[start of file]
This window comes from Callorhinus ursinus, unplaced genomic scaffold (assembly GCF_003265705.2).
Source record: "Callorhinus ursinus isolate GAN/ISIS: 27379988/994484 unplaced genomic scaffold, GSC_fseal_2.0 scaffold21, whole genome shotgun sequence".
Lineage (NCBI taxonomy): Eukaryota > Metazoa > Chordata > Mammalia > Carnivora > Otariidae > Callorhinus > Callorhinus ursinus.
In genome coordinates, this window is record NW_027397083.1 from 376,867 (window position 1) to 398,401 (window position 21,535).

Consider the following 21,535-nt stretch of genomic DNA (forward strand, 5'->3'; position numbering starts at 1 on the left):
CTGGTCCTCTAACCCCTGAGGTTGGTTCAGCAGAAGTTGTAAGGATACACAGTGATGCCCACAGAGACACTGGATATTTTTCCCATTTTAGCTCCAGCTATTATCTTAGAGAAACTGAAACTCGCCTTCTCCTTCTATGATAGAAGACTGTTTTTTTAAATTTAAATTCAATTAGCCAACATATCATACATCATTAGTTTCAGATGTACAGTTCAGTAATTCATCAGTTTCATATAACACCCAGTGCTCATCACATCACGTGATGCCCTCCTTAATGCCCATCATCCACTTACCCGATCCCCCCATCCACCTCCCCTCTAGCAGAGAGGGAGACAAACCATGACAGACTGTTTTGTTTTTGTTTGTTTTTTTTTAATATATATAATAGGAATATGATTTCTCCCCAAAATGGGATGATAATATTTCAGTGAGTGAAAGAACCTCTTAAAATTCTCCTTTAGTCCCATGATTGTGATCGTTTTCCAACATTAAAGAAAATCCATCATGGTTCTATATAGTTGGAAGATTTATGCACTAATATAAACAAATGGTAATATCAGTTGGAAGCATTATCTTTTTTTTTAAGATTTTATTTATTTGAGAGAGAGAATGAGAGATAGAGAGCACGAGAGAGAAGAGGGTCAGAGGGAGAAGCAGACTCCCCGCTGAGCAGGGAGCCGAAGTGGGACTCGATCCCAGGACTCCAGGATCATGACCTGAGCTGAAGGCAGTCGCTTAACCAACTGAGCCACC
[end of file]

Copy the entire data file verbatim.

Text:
This window comes from Callorhinus ursinus, unplaced genomic scaffold (assembly GCF_003265705.2).
Source record: "Callorhinus ursinus isolate GAN/ISIS: 27379988/994484 unplaced genomic scaffold, GSC_fseal_2.0 scaffold21, whole genome shotgun sequence".
Lineage (NCBI taxonomy): Eukaryota > Metazoa > Chordata > Mammalia > Carnivora > Otariidae > Callorhinus > Callorhinus ursinus.
In genome coordinates, this window is record NW_027397083.1 from 376,867 (window position 1) to 398,401 (window position 21,535).

Consider the following 21,535-nt stretch of genomic DNA (forward strand, 5'->3'; position numbering starts at 1 on the left):
CTGGTCCTCTAACCCCTGAGGTTGGTTCAGCAGAAGTTGTAAGGATACACAGTGATGCCCACAGAGACACTGGATATTTTTCCCATTTTAGCTCCAGCTATTATCTTAGAGAAACTGAAACTCGCCTTCTCCTTCTATGATAGAAGACTGTTTTTTTAAATTTAAATTCAATTAGCCAACATATCATACATCATTAGTTTCAGATGTACAGTTCAGTAATTCATCAGTTTCATATAACACCCAGTGCTCATCACATCACGTGATGCCCTCCTTAATGCCCATCATCCACTTACCCGATCCCCCCATCCACCTCCCCTCTAGCAGAGAGGGAGACAAACCATGACAGACTGTTTTGTTTTTGTTTGTTTTTTTTTAATATATATAATAGGAATATGATTTCTCCCCAAAATGGGATGATAATATTTCAGTGAGTGAAAGAACCTCTTAAAATTCTCCTTTAGTCCCATGATTGTGATCGTTTTCCAACATTAAAGAAAATCCATCATGGTTCTATATAGTTGGAAGATTTATGCACTAATATAAACAAATGGTAATATCAGTTGGAAGCATTATCTTTTTTTTTAAGATTTTATTTATTTGAGAGAGAGAATGAGAGATAGAGAGCACGAGAGAGAAGAGGGTCAGAGGGAGAAGCAGACTCCCCGCTGAGCAGGGAGCCGAAGTGGGACTCGATCCCAGGACTCCAGGATCATGACCTGAGCTGAAGGCAGTCGCTTAACCAACTGAGCCACC